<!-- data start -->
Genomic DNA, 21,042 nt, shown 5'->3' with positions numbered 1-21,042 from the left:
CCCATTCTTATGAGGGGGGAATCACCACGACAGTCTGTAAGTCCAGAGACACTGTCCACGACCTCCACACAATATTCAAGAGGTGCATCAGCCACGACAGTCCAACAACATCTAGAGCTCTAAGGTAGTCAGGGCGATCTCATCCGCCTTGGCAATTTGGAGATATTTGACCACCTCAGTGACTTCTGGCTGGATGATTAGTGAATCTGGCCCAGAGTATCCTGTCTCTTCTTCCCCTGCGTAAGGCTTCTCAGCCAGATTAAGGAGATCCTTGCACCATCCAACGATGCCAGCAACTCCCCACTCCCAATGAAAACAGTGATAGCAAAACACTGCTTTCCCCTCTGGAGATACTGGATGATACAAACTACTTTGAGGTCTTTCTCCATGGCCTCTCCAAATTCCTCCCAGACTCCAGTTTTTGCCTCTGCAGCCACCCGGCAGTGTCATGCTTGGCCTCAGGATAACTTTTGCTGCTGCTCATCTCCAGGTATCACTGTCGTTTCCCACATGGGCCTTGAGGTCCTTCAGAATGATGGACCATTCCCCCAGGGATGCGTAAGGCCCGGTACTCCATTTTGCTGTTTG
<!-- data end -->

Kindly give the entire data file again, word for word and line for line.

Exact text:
Genomic DNA, 21,042 nt, shown 5'->3' with positions numbered 1-21,042 from the left:
CCCATTCTTATGAGGGGGGAATCACCACGACAGTCTGTAAGTCCAGAGACACTGTCCACGACCTCCACACAATATTCAAGAGGTGCATCAGCCACGACAGTCCAACAACATCTAGAGCTCTAAGGTAGTCAGGGCGATCTCATCCGCCTTGGCAATTTGGAGATATTTGACCACCTCAGTGACTTCTGGCTGGATGATTAGTGAATCTGGCCCAGAGTATCCTGTCTCTTCTTCCCCTGCGTAAGGCTTCTCAGCCAGATTAAGGAGATCCTTGCACCATCCAACGATGCCAGCAACTCCCCACTCCCAATGAAAACAGTGATAGCAAAACACTGCTTTCCCCTCTGGAGATACTGGATGATACAAACTACTTTGAGGTCTTTCTCCATGGCCTCTCCAAATTCCTCCCAGACTCCAGTTTTTGCCTCTGCAGCCACCCGGCAGTGTCATGCTTGGCCTCAGGATAACTTTTGCTGCTGCTCATCTCCAGGTATCACTGTCGTTTCCCACATGGGCCTTGAGGTCCTTCAGAATGATGGACCATTCCCCCAGGGATGCGTAAGGCCCGGTACTCCATTTTGCTGTTTG